As a bookish child in Calcutta I used to thrill to the adventures of bad girls whose pursuit of happiness swept them outside the bounds of social decency. Tess of the d’Urbervilles Emma Bovary and Anna Karenina lived large in my imagination. The naughty girls of Hollywood films flirted and knew how to drive.
I had never walked on the street alone when I was growing up in Calcutta up to age 20. I had never handled money. You know there was always a couple of bodyguards behind me who took care if I wanted… I needed pencils for school I needed a notebook they were the ones who were taking out the money. I was constantly guarded.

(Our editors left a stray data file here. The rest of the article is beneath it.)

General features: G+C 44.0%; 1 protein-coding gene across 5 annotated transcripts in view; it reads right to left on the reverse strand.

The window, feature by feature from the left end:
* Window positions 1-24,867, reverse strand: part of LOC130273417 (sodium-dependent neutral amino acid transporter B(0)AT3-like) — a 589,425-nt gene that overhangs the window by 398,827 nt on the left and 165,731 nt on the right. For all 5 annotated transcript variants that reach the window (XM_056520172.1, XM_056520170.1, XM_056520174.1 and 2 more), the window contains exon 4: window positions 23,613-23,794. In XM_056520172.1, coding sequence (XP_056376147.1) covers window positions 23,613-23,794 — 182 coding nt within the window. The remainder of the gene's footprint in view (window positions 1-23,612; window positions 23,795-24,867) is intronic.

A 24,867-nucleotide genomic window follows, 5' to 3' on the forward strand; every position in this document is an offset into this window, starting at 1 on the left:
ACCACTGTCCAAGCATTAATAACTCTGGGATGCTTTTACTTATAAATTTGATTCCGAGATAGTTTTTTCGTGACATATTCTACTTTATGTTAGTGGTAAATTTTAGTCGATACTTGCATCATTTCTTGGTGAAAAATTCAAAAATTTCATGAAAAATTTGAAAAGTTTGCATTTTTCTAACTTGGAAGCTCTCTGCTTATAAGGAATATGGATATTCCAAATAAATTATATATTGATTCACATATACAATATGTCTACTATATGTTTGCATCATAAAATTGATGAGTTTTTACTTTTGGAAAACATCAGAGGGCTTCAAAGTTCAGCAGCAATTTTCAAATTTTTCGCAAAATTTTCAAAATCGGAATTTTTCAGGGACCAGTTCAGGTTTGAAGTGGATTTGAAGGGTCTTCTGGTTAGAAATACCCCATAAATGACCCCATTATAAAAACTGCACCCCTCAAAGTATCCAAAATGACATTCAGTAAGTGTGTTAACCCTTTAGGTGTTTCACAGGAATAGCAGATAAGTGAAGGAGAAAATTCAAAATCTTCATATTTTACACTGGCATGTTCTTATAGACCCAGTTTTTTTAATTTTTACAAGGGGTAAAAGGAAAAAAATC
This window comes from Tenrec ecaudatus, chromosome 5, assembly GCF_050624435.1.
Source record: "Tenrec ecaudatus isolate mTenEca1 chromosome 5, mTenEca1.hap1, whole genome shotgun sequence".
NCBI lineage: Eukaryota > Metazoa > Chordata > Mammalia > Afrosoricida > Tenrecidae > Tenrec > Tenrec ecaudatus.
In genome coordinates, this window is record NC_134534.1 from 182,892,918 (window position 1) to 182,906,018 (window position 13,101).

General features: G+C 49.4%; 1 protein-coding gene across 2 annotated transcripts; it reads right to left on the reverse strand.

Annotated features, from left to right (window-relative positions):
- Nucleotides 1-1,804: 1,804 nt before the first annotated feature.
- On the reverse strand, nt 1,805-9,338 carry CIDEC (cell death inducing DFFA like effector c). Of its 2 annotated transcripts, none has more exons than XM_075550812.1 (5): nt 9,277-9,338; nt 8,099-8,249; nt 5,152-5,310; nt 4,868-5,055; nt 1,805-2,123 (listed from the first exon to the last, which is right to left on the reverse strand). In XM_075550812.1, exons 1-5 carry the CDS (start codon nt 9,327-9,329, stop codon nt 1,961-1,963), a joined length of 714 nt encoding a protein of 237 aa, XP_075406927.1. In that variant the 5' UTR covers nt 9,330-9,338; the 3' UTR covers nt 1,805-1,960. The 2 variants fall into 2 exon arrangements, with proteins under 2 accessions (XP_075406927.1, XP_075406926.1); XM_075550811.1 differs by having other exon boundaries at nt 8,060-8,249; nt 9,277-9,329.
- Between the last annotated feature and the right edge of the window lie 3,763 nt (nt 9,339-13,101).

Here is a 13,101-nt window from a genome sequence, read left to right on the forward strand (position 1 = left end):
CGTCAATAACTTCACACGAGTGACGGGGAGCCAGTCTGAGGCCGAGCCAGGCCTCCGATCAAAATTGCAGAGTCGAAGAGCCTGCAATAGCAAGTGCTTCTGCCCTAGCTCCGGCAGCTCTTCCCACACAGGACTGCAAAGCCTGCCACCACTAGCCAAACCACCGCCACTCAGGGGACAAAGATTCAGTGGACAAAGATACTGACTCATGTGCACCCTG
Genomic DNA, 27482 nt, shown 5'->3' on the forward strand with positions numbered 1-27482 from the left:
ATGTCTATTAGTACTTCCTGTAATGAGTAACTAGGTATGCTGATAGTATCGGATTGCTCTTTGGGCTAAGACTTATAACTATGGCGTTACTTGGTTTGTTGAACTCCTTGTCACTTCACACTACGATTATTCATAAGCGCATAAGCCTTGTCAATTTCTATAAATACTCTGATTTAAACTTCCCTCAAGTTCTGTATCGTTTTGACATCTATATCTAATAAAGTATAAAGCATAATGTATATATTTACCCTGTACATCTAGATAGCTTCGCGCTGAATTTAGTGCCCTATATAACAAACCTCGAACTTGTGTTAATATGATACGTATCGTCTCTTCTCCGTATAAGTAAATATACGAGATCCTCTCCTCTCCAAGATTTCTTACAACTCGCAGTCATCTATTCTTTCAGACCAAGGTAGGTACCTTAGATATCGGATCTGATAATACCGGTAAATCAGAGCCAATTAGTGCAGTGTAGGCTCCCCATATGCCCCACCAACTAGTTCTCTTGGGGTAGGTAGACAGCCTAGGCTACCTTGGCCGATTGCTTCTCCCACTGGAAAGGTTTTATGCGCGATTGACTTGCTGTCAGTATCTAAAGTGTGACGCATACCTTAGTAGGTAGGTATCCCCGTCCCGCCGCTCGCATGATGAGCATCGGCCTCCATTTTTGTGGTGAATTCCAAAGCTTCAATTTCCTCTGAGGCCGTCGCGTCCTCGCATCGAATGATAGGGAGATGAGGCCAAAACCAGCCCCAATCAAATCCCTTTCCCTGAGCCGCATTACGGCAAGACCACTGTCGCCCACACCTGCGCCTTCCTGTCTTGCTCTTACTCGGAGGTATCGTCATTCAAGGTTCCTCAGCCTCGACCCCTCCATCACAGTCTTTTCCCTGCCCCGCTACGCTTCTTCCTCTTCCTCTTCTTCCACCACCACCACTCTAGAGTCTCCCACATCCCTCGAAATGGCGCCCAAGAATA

I had a 2-week courtship with a fellow student in the fiction workshop in Iowa and a 5-minute wedding in a lawyer’s office above the coffee shop where we’d been having lunch that day. And so I sent a cable to my father saying ‘By the time you get this Daddy I’ll already be Mrs. Blaise!’